All Republican plans – Trump, Ryan, Price etc. – propose eliminating “essential health benefits.” They propose eroding guaranteed issue (see above) and canceling elimination of annual benefit limits. So, the ACA’s enormous advances for mental health and substance abuse would become major losses under Republicans’ plans. I’m not sure you get this at all. I am certain most Americans have zero idea of this and they will strongly object when they find out.
In crafting the ACA, America’s hospitals committed a mortal sin in Republicans’ eyes by making a deal with President Barack Obama and the US Senate. In exchange for Democrats’ commitment to get as close to universal coverage as politically possible, hospitals agreed to $155 billion in federal payment reductions between 2010-19 (now about $350 billion between 2016-2025). They did this to stop being the default caretakers of America’s uninsured.
Now Republicans plan to repeal the ACA’s new taxes on wealthy Americans, on drug, medical device, and health insurance companies, even on indoor tanning salons! And, they plan to leave in place the $350 billion in payment cuts to hospitals even as their policies will send as many as 30 million recently insured Americans back into the ranks of the uninsured and back to America’s emergency departments.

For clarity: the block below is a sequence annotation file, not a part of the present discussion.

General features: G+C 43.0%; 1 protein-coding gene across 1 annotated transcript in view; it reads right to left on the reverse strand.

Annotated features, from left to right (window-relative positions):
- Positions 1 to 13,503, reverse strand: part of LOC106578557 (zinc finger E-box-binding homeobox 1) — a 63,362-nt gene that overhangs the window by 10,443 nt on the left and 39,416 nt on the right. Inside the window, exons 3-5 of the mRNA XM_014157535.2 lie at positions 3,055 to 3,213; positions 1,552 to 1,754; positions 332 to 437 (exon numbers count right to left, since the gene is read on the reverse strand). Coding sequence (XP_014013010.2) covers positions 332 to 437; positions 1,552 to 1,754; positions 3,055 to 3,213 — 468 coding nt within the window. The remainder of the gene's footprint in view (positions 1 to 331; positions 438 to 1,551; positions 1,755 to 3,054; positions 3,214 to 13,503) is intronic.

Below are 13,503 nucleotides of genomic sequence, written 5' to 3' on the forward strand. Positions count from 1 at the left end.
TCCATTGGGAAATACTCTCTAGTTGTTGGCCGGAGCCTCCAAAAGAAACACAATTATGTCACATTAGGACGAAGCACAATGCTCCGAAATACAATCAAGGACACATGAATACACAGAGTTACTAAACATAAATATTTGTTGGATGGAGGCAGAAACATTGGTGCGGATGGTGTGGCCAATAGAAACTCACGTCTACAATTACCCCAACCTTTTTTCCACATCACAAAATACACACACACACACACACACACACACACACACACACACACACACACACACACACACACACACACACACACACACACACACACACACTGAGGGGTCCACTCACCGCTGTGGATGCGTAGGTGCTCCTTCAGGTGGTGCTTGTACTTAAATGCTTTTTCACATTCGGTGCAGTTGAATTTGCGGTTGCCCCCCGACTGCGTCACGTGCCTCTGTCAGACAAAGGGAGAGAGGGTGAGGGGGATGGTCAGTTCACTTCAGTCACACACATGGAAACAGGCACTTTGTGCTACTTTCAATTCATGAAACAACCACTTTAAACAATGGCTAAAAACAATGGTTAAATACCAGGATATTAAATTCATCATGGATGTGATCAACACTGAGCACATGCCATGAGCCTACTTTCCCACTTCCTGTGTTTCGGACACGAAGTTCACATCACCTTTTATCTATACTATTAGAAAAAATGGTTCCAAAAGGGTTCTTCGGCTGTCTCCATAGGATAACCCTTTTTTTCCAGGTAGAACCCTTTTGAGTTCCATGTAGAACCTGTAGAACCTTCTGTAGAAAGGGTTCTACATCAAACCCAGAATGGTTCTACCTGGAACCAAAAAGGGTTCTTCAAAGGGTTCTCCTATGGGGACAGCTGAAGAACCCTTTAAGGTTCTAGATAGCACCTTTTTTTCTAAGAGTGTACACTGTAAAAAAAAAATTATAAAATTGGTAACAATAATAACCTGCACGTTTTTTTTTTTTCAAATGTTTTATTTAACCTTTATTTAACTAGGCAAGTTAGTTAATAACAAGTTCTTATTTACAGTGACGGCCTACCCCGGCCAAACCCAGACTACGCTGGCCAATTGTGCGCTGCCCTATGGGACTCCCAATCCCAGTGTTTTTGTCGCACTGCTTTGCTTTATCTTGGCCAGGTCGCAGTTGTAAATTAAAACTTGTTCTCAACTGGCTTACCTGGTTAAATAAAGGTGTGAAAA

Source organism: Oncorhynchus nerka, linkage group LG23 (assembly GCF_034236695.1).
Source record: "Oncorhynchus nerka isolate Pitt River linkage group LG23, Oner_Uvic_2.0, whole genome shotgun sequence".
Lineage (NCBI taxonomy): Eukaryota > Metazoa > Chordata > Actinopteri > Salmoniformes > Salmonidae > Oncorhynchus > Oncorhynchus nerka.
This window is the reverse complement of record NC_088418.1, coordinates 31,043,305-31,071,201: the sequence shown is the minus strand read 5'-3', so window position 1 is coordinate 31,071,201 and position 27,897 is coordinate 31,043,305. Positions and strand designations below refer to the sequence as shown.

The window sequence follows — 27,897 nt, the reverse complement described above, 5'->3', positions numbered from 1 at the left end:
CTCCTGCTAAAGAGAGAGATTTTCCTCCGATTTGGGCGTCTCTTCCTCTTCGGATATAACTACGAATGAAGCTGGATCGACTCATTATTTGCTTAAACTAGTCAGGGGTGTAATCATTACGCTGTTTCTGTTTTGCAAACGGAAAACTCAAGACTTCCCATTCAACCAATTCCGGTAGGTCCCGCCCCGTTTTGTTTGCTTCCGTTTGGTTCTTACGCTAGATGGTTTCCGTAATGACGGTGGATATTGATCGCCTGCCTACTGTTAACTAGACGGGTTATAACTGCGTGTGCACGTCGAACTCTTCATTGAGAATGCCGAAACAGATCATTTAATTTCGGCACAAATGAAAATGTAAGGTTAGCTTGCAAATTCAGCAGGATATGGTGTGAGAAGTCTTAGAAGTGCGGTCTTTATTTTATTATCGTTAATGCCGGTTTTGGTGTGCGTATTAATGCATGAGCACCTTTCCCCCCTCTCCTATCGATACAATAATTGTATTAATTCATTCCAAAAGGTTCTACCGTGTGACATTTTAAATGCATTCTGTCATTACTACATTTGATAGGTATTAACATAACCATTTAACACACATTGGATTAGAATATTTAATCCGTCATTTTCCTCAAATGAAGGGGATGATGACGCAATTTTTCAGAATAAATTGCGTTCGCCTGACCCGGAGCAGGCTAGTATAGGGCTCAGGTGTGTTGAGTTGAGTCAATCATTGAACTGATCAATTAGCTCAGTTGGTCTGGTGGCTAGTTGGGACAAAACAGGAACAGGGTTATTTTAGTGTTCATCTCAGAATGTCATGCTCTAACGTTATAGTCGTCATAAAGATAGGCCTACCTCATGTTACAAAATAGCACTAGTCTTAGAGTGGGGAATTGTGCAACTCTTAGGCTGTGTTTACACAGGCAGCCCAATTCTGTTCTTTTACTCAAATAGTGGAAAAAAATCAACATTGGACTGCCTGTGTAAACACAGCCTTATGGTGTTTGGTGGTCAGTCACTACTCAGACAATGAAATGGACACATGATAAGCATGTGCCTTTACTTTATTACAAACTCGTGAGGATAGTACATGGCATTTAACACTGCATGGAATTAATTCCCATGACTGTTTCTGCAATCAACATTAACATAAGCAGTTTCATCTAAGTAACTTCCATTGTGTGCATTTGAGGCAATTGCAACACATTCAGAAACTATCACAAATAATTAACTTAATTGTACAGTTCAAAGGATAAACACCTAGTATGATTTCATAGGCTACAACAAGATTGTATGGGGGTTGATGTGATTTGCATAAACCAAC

The American Hospital Association and the Federation of American Hospitals, who brokered the 2009 deal, wrote a letter on December 7 to Republicans: “…any repeal legislation … must include repeal of the reductions in payments for hospital services embedded in the ACA.” Sounds reasonable to me, but maybe not to others because if Congress sends the money back, it will raise Medicare’s costs for the next decade and beyond, resulting in premium increases for Medicare enrollees across the nation, and shortening the lifespan of the Medicare Hospital Trust Fund (now solvent through 2028) by years. Sad! (Read this excellent Kaiser Health Policy Brief for more details on the impact of ACA repeal on Medicare.)
Fifth, why don’t you just fix the ACA exchanges instead of killing them?
A parable: Last summer, Alaska realized that premiums in its health exchange and individual health insurance market would be rising in 2017 by over 40 percent. In response, the Republican legislature established a state reinsurance pool to protect insurers against high losses; after passing the law, insurance companies dropped their premium increases to about 7 percent.
Some health insurance exchanges (i.e., California, New York, Massachusetts) are working well, and some are having high rate increase problems. These problems are fixable with sufficient political will to address them. The problem is that Republican lawmakers don’t want fixes – they want repeal. In 2014, 2015, and 2016, exchange premium increases were below projections. In 2017, they have risen at high rates in most states because of the end of rate protections known as “risk corridors” and “reinsurance” as well as the underfunding of “risk adjustment” in the ACA. All of these “3Rs” are permanent features of the Medicare Part D prescription drug program that Republicans support there and despise in the ACA.
These exchange problems are fixable. Yet you refuse to support them and fix the problems because that would undermine your case for ACA repeal.
These are my top five questions right now. Any answers, my friends?John E. McDonough is a professor of public health practice at the Harvard TH Chan School of Public Health. He blogs at healthstew.com.